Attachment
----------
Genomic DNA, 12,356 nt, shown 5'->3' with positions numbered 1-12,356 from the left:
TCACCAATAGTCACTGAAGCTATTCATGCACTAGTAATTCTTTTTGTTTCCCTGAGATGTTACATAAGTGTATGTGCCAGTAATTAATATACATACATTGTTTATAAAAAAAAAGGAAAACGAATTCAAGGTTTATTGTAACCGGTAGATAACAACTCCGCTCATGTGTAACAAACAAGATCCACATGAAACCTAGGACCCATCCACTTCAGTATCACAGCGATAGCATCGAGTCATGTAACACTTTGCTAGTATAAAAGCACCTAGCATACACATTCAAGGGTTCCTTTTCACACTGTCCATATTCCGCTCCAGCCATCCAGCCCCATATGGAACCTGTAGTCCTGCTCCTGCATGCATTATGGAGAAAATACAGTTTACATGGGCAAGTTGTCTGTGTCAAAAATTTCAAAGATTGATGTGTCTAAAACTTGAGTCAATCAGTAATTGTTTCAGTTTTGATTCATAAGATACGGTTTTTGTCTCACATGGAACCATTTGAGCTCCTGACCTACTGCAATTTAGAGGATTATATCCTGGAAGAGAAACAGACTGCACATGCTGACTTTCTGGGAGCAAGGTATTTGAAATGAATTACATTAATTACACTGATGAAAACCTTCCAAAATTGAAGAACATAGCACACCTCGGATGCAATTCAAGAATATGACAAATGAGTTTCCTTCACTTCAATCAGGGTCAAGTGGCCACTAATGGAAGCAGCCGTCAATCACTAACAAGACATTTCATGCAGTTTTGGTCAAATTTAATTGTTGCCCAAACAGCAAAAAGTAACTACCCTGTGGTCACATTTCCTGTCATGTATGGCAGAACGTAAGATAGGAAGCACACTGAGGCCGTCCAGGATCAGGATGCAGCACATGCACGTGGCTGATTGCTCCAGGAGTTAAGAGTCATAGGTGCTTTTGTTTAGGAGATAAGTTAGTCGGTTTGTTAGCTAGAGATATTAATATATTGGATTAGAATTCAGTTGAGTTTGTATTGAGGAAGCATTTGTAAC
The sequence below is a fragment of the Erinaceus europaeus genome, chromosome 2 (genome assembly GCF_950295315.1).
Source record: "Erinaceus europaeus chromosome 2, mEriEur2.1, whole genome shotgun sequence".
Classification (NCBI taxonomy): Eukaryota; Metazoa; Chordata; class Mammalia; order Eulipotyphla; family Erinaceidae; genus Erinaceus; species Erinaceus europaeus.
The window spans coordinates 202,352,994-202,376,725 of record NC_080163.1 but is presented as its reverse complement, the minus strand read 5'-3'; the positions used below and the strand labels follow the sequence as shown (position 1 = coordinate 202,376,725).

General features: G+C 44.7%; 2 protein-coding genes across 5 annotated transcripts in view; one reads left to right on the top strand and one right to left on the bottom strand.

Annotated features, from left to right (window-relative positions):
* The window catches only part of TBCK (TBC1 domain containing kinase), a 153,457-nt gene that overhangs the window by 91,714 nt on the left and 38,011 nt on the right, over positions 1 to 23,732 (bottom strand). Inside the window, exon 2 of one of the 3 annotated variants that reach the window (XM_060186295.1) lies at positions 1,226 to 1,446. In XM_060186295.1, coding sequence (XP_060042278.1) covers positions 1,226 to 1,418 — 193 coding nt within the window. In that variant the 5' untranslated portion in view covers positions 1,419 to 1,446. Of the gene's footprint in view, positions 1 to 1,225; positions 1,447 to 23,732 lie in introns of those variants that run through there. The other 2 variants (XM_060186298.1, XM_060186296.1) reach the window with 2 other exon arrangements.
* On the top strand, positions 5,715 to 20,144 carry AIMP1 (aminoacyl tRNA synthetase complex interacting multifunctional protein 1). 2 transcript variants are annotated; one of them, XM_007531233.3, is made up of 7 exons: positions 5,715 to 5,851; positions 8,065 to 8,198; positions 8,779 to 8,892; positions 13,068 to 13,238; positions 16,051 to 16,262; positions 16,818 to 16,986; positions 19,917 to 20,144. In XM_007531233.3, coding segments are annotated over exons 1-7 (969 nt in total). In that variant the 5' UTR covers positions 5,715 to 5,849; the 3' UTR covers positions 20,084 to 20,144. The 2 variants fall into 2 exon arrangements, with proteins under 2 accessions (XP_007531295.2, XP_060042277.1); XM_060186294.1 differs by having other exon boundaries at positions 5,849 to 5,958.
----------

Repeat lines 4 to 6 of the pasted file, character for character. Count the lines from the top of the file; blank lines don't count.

Source record: "Erinaceus europaeus chromosome 2, mEriEur2.1, whole genome shotgun sequence".
Classification (NCBI taxonomy): Eukaryota; Metazoa; Chordata; class Mammalia; order Eulipotyphla; family Erinaceidae; genus Erinaceus; species Erinaceus europaeus.
The window spans coordinates 202,352,994-202,376,725 of record NC_080163.1 but is presented as its reverse complement, the minus strand read 5'-3'; the positions used below and the strand labels follow the sequence as shown (position 1 = coordinate 202,376,725).